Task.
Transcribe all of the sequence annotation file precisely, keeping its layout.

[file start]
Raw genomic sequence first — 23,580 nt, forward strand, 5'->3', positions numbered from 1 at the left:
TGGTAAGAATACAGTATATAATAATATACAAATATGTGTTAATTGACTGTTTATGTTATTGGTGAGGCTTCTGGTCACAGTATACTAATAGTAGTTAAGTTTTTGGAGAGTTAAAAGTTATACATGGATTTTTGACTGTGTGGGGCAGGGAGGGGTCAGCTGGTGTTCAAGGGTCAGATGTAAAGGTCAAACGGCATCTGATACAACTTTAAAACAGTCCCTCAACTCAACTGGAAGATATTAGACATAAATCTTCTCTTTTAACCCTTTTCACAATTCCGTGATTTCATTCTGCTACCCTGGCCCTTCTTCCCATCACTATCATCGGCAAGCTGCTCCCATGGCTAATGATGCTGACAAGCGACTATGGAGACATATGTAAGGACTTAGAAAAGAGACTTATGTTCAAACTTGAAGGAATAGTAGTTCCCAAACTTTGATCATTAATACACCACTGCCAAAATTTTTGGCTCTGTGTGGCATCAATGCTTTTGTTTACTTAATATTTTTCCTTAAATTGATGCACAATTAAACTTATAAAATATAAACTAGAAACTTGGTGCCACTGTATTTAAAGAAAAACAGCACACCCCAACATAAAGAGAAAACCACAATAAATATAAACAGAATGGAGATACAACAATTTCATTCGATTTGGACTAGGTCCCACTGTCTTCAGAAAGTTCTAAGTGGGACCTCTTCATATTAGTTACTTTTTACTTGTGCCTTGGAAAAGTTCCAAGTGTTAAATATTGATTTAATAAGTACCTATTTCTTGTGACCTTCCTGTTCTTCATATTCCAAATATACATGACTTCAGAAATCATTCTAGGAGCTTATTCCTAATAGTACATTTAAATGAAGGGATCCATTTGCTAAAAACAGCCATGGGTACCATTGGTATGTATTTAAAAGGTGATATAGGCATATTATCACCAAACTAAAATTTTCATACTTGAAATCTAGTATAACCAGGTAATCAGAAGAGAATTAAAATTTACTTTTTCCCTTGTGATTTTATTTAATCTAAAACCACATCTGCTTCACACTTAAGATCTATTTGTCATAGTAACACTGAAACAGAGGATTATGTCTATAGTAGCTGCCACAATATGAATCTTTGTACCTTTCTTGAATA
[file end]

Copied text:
Raw genomic sequence first — 23,580 nt, forward strand, 5'->3', positions numbered from 1 at the left:
TGGTAAGAATACAGTATATAATAATATACAAATATGTGTTAATTGACTGTTTATGTTATTGGTGAGGCTTCTGGTCACAGTATACTAATAGTAGTTAAGTTTTTGGAGAGTTAAAAGTTATACATGGATTTTTGACTGTGTGGGGCAGGGAGGGGTCAGCTGGTGTTCAAGGGTCAGATGTAAAGGTCAAACGGCATCTGATACAACTTTAAAACAGTCCCTCAACTCAACTGGAAGATATTAGACATAAATCTTCTCTTTTAACCCTTTTCACAATTCCGTGATTTCATTCTGCTACCCTGGCCCTTCTTCCCATCACTATCATCGGCAAGCTGCTCCCATGGCTAATGATGCTGACAAGCGACTATGGAGACATATGTAAGGACTTAGAAAAGAGACTTATGTTCAAACTTGAAGGAATAGTAGTTCCCAAACTTTGATCATTAATACACCACTGCCAAAATTTTTGGCTCTGTGTGGCATCAATGCTTTTGTTTACTTAATATTTTTCCTTAAATTGATGCACAATTAAACTTATAAAATATAAACTAGAAACTTGGTGCCACTGTATTTAAAGAAAAACAGCACACCCCAACATAAAGAGAAAACCACAATAAATATAAACAGAATGGAGATACAACAATTTCATTCGATTTGGACTAGGTCCCACTGTCTTCAGAAAGTTCTAAGTGGGACCTCTTCATATTAGTTACTTTTTACTTGTGCCTTGGAAAAGTTCCAAGTGTTAAATATTGATTTAATAAGTACCTATTTCTTGTGACCTTCCTGTTCTTCATATTCCAAATATACATGACTTCAGAAATCATTCTAGGAGCTTATTCCTAATAGTACATTTAAATGAAGGGATCCATTTGCTAAAAACAGCCATGGGTACCATTGGTATGTATTTAAAAGGTGATATAGGCATATTATCACCAAACTAAAATTTTCATACTTGAAATCTAGTATAACCAGGTAATCAGAAGAGAATTAAAATTTACTTTTTCCCTTGTGATTTTATTTAATCTAAAACCACATCTGCTTCACACTTAAGATCTATTTGTCATAGTAACACTGAAACAGAGGATTATGTCTATAGTAGCTGCCACAATATGAATCTTTGTACCTTTCTTGAATA